Join Elisabeth Robson for an in-depth discussion in this video Additional resources, part of Programming Foundations: Design Patterns.
In this course, we've given you an introduction to design patterns. But as you can probably tell, this is a topic you can spend the rest of your programming career exploring. Once you've learned the basics of design patterns, you can explore the other fundamental patterns described in our book, Head First Design Patterns. And the book, Design Patterns: Elements of Reusable Object Oriented Software. You can also delve in to many other more domain specific and language specific patterns that are available. Search on the web for design patterns, and you'll find many resources available for you to explore.
But we don't recommend that you go out and learn every single pattern that's out there. While there are hundreds of patterns, there are only a few that you'll use on a regular basis. The more you practice with these core patterns, the better you'll get at identifying places in your code where you need flexibility and places where your code varies and should be decoupled from other code. As you learn to do this on your own, you may find that you're using patterns without even knowing it. Because you've developed the habit and the skill of structuring your code so that it's flexible and resilient from the start.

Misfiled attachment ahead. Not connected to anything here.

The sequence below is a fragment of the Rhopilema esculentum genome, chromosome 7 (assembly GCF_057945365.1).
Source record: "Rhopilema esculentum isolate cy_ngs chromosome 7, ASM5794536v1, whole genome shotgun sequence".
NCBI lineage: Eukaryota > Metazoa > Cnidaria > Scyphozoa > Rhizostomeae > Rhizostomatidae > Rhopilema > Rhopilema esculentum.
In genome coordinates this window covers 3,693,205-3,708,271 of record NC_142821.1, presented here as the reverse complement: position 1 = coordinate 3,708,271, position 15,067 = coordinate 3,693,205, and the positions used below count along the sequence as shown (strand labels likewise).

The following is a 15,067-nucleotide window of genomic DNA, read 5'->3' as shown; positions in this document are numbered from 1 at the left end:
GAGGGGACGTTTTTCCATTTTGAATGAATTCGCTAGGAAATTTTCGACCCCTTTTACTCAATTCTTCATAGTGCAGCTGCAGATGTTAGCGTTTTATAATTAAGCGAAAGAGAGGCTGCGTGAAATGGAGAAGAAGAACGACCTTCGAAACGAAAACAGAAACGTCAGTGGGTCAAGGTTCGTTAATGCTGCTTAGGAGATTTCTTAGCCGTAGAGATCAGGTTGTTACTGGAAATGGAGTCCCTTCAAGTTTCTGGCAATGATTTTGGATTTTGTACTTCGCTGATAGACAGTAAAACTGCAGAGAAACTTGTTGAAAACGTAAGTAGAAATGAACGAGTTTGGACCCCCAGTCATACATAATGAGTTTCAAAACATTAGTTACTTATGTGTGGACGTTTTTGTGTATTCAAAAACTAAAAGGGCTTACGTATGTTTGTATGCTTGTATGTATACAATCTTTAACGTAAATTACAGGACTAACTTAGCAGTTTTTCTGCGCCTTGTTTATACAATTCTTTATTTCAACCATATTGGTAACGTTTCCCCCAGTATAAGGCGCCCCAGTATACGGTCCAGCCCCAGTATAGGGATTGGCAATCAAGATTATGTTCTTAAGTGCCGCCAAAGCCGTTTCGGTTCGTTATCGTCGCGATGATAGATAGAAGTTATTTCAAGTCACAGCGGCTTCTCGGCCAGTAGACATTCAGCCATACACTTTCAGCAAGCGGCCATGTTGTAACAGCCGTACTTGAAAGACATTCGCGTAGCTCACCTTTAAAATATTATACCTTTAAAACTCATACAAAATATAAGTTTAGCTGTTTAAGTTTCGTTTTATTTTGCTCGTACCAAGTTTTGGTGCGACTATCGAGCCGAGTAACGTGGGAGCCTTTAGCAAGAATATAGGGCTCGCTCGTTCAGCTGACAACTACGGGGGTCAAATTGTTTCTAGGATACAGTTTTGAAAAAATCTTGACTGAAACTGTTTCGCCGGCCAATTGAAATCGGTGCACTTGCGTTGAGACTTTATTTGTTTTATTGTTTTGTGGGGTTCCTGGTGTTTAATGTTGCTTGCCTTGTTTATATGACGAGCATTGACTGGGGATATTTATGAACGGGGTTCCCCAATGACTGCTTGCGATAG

Design patterns is a great topic to explore once you've got some programming experience under your belt. If you're feeling like you need a little more of a foundation in your programming skills before tackling design patterns in depth, there are a few other lynda courses we'd recommend. The course Foundations of Programming: Object-Oriented Design, is a great place to start learning about object-oriented design. If you're new to object oriented programming, or you just need a refresher, this course will provide a great foundation on which to build with design patterns.
If you're new to Java and want to explore design patterns in Java further, we can recommend two courses. Java Essential training and Java Advanced training. Both of these courses are also taught using Eclipse. And if you'd like to explore the Eclipse IDE in more depth, Java Essential training is a great introduction to using Eclipse as well. Once you've learned some patterns, you may find that you want to go back to old code and re-factor it to incorporate a design pattern. Refactoring code means to improve code that's already written, without changing what it does.
As you've learned in this course, the goal of design patterns is to help you write code that is resilient and flexible. If you think a system that you've written could benefit from refactoring to incorporate a design pattern, one course you might want to check out is Foundations of Programming: Refactoring Code. It's a good idea for you to revisit the content in this course a few times. You'll find new ideas and things that have new meaning each time. And as you develop your skills with design patterns, you'll discover new depths of understanding of the patterns.
So thanks for joining us for Foundations of Programming Design Patterns. See you next time.
- What are design patterns?
- Encapsulating code that varies with the strategy pattern
- Setting behavior dynamically
- Implementing the observer pattern
- Creating chaos with inheritance
- Extending behavior with composition
- Dealing with multithreading and the singleton pattern
- Revising the design for a state machine
- Encapsulating iteration with the collection pattern
- Encapsulating object creation with the factory method pattern